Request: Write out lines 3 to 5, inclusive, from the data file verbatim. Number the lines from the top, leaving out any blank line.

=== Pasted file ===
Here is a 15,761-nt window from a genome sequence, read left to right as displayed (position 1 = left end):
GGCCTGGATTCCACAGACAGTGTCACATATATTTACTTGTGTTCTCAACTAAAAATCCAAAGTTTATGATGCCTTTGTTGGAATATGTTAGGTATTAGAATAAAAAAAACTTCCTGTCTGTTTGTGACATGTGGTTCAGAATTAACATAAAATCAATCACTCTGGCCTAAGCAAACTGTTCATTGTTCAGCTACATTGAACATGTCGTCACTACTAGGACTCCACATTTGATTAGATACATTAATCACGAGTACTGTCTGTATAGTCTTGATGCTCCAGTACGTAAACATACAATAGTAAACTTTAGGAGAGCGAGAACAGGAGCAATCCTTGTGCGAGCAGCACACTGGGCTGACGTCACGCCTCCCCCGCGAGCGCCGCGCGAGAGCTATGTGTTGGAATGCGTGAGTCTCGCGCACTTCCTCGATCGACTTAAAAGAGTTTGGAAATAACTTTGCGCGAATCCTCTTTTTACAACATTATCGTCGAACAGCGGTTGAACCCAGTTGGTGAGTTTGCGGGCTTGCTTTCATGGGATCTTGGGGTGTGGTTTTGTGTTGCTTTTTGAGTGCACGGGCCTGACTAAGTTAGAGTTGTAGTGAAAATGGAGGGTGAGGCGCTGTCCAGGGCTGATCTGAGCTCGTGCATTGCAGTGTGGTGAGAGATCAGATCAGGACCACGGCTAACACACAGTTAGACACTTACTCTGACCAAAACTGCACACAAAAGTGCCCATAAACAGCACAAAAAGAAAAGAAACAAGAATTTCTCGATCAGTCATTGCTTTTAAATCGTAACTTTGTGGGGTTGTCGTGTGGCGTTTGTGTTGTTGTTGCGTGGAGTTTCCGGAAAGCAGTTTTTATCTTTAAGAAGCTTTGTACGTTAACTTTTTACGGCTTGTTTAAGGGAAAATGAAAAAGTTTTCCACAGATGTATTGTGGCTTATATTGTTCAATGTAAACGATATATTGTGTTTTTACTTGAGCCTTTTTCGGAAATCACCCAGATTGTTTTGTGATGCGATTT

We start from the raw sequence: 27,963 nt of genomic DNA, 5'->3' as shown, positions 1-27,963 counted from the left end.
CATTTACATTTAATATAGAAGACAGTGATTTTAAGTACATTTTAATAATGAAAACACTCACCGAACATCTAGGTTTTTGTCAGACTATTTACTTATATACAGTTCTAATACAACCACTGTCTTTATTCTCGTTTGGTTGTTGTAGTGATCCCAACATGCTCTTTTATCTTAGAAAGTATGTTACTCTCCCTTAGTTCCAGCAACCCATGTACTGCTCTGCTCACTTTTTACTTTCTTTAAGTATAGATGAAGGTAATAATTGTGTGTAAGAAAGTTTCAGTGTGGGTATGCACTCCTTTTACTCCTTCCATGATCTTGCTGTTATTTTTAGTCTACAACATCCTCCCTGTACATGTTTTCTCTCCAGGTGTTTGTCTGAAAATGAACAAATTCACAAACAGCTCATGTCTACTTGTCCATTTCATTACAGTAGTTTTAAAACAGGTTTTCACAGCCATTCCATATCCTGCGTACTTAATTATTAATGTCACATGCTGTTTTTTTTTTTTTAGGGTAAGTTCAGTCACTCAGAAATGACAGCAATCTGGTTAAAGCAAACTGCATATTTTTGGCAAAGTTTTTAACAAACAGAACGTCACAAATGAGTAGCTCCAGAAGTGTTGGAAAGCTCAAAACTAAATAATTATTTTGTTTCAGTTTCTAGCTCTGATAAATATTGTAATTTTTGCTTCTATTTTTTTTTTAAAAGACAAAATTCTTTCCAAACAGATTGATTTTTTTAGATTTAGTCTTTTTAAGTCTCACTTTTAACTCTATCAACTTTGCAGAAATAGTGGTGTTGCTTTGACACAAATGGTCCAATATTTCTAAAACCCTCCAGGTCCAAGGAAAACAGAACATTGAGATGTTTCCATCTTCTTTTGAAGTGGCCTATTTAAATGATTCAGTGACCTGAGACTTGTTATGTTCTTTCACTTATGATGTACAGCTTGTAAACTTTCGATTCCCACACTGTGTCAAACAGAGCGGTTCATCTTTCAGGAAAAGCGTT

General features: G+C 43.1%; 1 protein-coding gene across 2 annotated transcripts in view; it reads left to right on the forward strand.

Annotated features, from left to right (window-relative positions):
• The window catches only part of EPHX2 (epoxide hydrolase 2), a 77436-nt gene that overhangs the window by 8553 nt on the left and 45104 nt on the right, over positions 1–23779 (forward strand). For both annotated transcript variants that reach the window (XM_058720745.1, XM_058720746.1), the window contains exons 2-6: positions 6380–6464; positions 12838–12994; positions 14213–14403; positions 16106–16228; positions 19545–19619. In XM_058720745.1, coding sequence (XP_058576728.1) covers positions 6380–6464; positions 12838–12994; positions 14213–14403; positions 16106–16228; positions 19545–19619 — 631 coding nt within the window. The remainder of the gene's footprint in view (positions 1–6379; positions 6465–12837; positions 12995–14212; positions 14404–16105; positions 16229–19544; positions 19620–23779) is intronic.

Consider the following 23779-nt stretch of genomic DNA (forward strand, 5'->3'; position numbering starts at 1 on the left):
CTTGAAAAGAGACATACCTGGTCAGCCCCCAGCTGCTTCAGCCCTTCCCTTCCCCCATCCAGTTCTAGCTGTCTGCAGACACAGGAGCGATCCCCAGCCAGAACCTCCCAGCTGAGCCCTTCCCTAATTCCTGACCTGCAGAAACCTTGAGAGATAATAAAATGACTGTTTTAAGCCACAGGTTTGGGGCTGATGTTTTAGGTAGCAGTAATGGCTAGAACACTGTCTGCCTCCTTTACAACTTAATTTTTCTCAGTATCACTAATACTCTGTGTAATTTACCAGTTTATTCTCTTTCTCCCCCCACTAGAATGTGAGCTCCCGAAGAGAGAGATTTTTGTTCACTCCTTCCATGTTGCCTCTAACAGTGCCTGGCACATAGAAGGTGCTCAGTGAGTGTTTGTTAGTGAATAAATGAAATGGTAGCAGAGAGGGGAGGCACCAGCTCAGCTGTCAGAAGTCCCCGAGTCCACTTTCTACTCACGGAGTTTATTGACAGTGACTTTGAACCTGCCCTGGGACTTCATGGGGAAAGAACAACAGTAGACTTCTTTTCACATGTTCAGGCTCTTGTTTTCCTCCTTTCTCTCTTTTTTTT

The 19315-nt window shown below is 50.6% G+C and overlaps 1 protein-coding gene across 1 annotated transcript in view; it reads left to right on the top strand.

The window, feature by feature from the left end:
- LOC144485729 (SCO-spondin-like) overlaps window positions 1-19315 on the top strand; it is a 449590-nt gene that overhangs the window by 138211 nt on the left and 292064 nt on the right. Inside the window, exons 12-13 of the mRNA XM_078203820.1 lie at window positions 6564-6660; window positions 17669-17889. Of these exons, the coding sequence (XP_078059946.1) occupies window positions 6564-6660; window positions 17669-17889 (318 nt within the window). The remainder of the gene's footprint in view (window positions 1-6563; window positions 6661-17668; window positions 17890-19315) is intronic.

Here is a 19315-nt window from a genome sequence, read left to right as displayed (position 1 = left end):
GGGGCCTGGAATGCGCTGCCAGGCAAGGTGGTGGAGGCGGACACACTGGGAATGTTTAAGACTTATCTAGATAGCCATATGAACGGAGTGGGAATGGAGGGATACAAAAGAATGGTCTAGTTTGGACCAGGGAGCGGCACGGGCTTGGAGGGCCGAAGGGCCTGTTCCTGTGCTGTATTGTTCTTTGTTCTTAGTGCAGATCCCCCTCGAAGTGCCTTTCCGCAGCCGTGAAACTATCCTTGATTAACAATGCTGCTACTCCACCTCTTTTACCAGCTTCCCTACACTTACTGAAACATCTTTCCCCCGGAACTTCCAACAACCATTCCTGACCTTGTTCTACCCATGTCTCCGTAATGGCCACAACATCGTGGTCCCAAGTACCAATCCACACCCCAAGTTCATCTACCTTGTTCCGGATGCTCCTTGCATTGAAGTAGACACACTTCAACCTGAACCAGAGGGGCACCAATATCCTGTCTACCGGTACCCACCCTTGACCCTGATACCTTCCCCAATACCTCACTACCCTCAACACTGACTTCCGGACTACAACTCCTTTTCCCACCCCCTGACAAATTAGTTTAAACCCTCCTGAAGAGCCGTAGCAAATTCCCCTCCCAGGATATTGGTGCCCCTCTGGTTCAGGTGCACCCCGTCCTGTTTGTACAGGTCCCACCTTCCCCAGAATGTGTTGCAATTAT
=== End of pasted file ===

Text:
We start from the raw sequence: 27,963 nt of genomic DNA, 5'->3' as shown, positions 1-27,963 counted from the left end.
CATTTACATTTAATATAGAAGACAGTGATTTTAAGTACATTTTAATAATGAAAACACTCACCGAACATCTAGGTTTTTGTCAGACTATTTACTTATATACAGTTCTAATACAACCACTGTCTTTATTCTCGTTTGGTTGTTGTAGTGATCCCAACATGCTCTTTTATCTTAGAAAGTATGTTACTCTCCCTTAGTTCCAGCAACCCATGTACTGCTCTGCTCACTTTTTACTTTCTTTAAGTATAGATGAAGGTAATAATTGTGTGTAAGAAAGTTTCAGTGTGGGTATGCACTCCTTTTACTCCTTCCATGATCTTGCTGTTATTTTTAGTCTACAACATCCTCCCTGTACATGTTTTCTCTCCAGGTGTTTGTCTGAAAATGAACAAATTCACAAACAGCTCATGTCTACTTGTCCATTTCATTACAGTAGTTTTAAAACAGGTTTTCACAGCCATTCCATATCCTGCGTACTTAATTATTAATGTCACATGCTGTTTTTTTTTTTTTAGGGTAAGTTCAGTCACTCAGAAATGACAGCAATCTGGTTAAAGCAAACTGCATATTTTTGGCAAAGTTTTTAACAAACAGAACGTCACAAATGAGTAGCTCCAGAAGTGTTGGAAAGCTCAAAACTAAATAATTATTTTGTTTCAGTTTCTAGCTCTGATAAATATTGTAATTTTTGCTTCTATTTTTTTTTTAAAAGACAAAATTCTTTCCAAACAGATTGATTTTTTTAGATTTAGTCTTTTTAAGTCTCACTTTTAACTCTATCAACTTTGCAGAAATAGTGGTGTTGCTTTGACACAAATGGTCCAATATTTCTAAAACCCTCCAGGTCCAAGGAAAACAGAACATTGAGATGTTTCCATCTTCTTTTGAAGTGGCCTATTTAAATGATTCAGTGACCTGAGACTTGTTATGTTCTTTCACTTATGATGTACAGCTTGTAAACTTTCGATTCCCACACTGTGTCAAACAGAGCGGTTCATCTTTCAGGAAAAGCGTT

General features: G+C 43.1%; 1 protein-coding gene across 2 annotated transcripts in view; it reads left to right on the forward strand.